34 Law V of 1878 established the first two categories; Law XL of 1879 added the third. For a summary of the Csemegi code, see Krisztina Karsai and Zsolt Szomora, Criminal Law in Hungary (Alphen aan den Rijn: Kluwer Law International, 2010), 35–36; Tibor Király, “Das Strafgesetzbuch von 1878: Der Csemegi Kodex,” in Die Entwicklung der Österreichisch-Ungarischen Strafrechtskodifikation im XIX.–XX. Jahrhundert, ed. Gábor Máthé and Werner Ogris (Budapest: Unió Lap és Kk., n.d.), 221–36. The German terms have no meaningful English equivalents.
35 János Zlinszky, “Hungarian Private Law in the 19th and 20th Centuries up to World War II,” in The Hungarian State: Thousand Years in Europe, ed. András Gergely and Gábor Máthé (Budapest: Korona, 2000), 311; Gusztáv Schwarz (Szászy-Schwarz), Magánjogunk felépitése (Budapest: Magyar Jogászegylet: 1893), 14.
36 János Martonyi, A közigazgatási bíráskodás bevezetése, szervezete és hatékonysága Magyarországon (1867–1949) (Szeged: Acta Juridica et Politica, 20, no 2, 1972), 3–4. For the background and development of administrative courts in Hungary, see István Stipta, A magyar bírósági rendszer története, 2nd edition (Debrecen: Multiplex Media, 1998), 141–52.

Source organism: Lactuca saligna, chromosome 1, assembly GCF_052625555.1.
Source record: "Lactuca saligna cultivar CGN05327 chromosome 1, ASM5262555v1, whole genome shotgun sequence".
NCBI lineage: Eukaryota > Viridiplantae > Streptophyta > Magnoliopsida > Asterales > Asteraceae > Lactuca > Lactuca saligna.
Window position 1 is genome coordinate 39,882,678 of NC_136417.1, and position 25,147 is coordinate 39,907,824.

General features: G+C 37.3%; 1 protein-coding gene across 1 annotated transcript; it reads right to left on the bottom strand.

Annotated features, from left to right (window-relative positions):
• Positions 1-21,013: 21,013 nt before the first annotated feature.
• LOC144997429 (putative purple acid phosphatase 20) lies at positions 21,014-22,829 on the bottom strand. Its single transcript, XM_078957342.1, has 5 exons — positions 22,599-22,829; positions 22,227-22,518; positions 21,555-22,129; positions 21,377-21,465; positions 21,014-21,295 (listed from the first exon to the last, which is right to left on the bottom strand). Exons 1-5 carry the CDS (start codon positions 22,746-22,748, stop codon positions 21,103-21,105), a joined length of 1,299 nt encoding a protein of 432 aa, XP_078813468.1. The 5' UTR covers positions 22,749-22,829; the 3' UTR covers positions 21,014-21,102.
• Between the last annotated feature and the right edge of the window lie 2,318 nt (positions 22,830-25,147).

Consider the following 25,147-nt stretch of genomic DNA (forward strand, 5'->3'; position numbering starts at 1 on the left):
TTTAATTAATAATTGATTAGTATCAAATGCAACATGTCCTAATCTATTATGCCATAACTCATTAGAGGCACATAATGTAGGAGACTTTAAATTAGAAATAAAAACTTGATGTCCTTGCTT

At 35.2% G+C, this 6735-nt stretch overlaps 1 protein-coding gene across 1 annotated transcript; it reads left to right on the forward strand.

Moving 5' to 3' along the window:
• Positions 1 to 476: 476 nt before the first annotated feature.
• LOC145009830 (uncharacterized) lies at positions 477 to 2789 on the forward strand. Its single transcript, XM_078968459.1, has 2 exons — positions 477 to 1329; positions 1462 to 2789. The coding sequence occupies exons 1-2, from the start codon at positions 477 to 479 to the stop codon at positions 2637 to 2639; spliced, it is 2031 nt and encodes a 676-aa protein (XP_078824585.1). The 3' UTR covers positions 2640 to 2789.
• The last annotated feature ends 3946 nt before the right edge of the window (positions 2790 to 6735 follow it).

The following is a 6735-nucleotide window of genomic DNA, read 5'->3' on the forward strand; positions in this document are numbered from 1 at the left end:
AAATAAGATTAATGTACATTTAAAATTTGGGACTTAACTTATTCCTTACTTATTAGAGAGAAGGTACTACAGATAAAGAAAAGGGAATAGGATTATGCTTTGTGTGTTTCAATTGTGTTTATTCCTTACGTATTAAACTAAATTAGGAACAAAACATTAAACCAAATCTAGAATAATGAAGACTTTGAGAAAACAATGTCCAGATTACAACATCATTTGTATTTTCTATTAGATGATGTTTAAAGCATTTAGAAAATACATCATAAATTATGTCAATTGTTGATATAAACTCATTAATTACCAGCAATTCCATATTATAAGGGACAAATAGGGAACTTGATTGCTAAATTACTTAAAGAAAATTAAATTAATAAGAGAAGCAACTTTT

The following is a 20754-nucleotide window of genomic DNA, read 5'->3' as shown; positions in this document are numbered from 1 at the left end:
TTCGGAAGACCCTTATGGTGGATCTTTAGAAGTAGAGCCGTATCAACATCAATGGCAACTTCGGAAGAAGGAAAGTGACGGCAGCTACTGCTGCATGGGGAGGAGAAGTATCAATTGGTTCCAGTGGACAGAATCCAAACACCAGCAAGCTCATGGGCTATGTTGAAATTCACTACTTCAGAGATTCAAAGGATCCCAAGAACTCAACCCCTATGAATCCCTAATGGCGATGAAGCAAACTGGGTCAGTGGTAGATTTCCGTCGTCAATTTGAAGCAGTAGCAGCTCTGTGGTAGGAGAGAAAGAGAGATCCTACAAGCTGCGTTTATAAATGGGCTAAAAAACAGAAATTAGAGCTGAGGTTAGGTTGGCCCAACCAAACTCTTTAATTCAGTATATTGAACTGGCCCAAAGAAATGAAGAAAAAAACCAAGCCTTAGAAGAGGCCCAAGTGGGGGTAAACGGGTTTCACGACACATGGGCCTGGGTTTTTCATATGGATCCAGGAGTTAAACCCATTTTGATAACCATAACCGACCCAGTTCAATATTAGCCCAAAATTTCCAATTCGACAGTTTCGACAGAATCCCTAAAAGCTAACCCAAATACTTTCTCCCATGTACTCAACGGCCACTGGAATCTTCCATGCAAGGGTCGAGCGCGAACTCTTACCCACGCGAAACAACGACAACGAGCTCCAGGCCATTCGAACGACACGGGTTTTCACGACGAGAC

37 See generally on this point, J. W. F. Allison, A Continental Distinction in the Common Law: A Historical and Comparative Perspective on English Public Law (Oxford: Oxford UP, 2000).
38 See below.
39 Mór Katona, A magyar családi hitbizomány (Budapest: Franklin, 1894), 65–66; Gábor Kertész, “A magyarországi postaszabályozás fejlődése a kezdetektől a rendszerváltásig,” Jogtörténeti Szemle 23, no. 2 (2008): 33–34.
40 Magyar Jogi Lexikon, ed. Dezső Márkus, 6 vols (Budapest: Pallas, 1898–1907), 4:175–76; on the status of the churches, see Andor Csizmadia, Rechtliche Beziehungen von Staat und Kirche in Ungarn vor 1944 (Budapest: Akadémiai Kiadó, 1971), 26–28. The decision of the Curia was not legerdemain, for gifts to churches had been previously entered without objection into land registers. See Károly Csemegi, Az egyházi holtkéz a magyar törvények szerint (Budapest: Franklin, 1897), 46.